Peace talks to resume, but challenges remain
AT GROUND LEVEL - Satur C. Ocampo (The Philippine Star) - December 14, 2019 - 12:00am

“Back to negotiations for the GRP and NDFP?” I wrote last week in this space, and answering my own question, I said that we may have to wait for the outcome of Labor Secretary Silvestre Bello III’s mission to Utrecht (the Netherlands) to talk with the NDFP peace negotiators.

Bello has returned and reported to the President, describing the latter’s reaction as “okay.” But he did let out the good news awaited by the community of peace advocates: the NDFP negotiators and his mission team have agreed to resume the formal negotiations – which Duterte had unilaterally “terminated” in November 2017.

President Duterte, he said, will announce the formal resumption of the negotiations saying, “I don’t want to preempt him.” “What is important,” he optimistically disclosed, “is that they are willing to resume the talks and they agreed to 90 percent of what the President said,” referring to what the latter had asked him to relay to the NDFP.

Nonetheless, Bello’s gleefulness drove him to make a few more disclosures. In a radio interview, he mentioned the following:

Duterte and Jose Ma. Sison, according to him, have agreed (as they did in 2016) to have a “face-to-face” meeting; where that will happen, and when, still has to be worked out.

Also still to be agreed on by the two sides is where to hold the resumed formal negotiations, plus prospective “goodwill measures” including the release of detained NDFP consultants who would take part in the negotiations.

For its part, the CPP-NPA has expressed willingness to declare a unilateral ceasefire this Christmas season, to take effect from Dec. 20 or 21 until year-end. And, depending on Duterte’s decision, the peace talks might resume in the latter part of January.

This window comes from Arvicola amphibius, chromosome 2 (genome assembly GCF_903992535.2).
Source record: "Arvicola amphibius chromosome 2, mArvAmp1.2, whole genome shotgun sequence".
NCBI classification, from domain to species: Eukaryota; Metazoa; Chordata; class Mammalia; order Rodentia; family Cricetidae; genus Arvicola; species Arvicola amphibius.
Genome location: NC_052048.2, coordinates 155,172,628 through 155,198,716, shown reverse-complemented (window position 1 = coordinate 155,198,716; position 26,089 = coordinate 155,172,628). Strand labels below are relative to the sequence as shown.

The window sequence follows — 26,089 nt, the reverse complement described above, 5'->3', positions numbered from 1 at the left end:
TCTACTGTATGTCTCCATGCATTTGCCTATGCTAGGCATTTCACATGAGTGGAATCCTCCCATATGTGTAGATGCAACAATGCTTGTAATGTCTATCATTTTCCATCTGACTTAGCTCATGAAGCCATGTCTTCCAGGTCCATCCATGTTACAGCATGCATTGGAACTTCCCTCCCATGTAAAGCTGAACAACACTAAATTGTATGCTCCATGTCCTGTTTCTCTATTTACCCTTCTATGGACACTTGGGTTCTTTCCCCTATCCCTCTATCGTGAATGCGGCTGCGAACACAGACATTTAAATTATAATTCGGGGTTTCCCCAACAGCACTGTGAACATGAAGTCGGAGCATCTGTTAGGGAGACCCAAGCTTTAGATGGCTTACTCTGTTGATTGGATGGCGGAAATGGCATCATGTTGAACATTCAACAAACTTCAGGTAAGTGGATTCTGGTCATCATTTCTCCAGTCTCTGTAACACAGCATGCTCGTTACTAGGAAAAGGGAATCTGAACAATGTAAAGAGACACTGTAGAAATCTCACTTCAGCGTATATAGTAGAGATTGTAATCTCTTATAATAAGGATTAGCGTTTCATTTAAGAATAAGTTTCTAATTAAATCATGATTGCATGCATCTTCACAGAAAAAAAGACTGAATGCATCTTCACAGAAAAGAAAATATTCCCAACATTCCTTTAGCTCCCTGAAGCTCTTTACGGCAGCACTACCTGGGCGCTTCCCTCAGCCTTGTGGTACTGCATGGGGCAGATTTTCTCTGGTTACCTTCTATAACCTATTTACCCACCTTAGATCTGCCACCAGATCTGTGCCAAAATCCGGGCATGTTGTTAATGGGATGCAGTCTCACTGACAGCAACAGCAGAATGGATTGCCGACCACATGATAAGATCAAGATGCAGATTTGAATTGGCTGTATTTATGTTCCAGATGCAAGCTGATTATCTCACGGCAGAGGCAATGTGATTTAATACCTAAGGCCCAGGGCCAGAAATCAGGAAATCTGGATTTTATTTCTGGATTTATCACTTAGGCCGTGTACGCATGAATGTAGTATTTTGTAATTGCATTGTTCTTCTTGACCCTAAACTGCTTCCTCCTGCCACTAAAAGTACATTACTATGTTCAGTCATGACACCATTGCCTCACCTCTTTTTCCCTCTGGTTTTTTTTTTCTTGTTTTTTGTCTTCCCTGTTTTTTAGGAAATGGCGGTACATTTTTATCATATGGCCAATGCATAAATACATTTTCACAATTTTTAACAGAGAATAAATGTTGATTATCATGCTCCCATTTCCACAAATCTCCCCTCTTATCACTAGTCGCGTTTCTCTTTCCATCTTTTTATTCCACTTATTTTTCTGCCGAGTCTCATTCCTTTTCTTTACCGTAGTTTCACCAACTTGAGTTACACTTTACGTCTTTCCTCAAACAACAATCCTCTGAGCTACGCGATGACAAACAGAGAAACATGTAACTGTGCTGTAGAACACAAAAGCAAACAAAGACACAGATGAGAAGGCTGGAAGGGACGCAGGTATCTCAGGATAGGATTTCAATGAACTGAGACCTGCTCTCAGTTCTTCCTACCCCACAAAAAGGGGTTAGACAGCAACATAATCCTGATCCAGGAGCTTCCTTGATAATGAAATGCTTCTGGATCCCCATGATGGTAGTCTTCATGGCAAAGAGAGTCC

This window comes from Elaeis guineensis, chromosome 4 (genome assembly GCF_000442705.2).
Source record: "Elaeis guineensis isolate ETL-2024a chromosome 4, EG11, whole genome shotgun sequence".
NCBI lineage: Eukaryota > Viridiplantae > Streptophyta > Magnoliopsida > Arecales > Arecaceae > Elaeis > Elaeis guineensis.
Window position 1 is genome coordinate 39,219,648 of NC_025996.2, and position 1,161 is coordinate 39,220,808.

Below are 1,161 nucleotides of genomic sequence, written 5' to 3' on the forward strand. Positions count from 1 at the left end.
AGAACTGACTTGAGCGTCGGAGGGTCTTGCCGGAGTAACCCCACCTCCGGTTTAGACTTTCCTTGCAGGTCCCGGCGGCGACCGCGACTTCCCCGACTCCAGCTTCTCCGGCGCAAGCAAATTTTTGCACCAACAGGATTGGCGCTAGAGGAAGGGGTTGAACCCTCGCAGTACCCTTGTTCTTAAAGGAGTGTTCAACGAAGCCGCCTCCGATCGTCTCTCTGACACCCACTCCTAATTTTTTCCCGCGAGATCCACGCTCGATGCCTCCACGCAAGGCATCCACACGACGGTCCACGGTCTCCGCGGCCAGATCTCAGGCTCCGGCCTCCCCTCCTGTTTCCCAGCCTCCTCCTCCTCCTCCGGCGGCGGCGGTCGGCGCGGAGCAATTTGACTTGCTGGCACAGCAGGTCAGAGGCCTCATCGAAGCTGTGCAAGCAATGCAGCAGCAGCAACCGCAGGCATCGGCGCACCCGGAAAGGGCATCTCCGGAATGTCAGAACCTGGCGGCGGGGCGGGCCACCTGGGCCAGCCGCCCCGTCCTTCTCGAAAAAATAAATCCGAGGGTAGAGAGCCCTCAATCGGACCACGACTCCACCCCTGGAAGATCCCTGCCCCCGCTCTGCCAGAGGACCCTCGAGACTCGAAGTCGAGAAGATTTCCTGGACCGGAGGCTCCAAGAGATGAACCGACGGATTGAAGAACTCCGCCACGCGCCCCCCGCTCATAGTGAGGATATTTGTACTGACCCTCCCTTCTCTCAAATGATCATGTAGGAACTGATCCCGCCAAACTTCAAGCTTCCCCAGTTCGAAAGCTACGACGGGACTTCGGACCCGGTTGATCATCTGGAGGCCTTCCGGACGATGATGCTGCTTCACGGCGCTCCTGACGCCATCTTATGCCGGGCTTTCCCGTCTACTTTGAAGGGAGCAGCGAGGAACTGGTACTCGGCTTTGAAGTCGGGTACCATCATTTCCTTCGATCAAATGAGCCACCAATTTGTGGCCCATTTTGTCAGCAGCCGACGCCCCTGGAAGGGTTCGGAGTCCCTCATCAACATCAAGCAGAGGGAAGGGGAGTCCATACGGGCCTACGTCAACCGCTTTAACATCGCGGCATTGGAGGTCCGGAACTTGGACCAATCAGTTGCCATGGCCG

Along with Hernani Braganza (who had teamed up with him in previous back-channel talks), Bello held discussions, on Dec. 7 and 8, with the NDFP negotiators, led by Sison and Luis Jalandoni. Present at the meetings was a representative of the Norwegian government, the third-party facilitator.

Confidently, Bello reaffirmed that Duterte had not abandoned his dream for lasting peace, whenever he cancelled, suspended, or terminated the peace process. “There were different approaches, but he never abandoned it,” he said of his old friend. “Peace is his lasting legacy to our country.”

In media interviews, Sison has welcomed Duterte’s decision to send Bello once more to talk with him and the NDFP panel members. But he was fully aware that, within the Cabinet, there is continuing strong opposition to resuming the peace talks, specifically from the internal security cluster, mainly constituted by Defense Secretary Delfin Lorenzana, National Security Adviser Hermogenes Esperon Jr., and Interior Secretary Eduardo Año.

For instance, Lorenzana has expressed “misgivings” on resuming the peace talks abroad. He even strongly reacted to Sison’s consistent stand against holding the peace talks in the Philippines, saying the latter is in no position to demand that the negotiations be held in a neutral foreign country.

Promptly, Sison reminded Lorenzana that under the standing agreement between the GRP and NDFP, as stated in the 1995 Joint Agreement on Safety and Immunity Guarantees (JASIG), the peace negotiations should be held in a neutral foreign venue.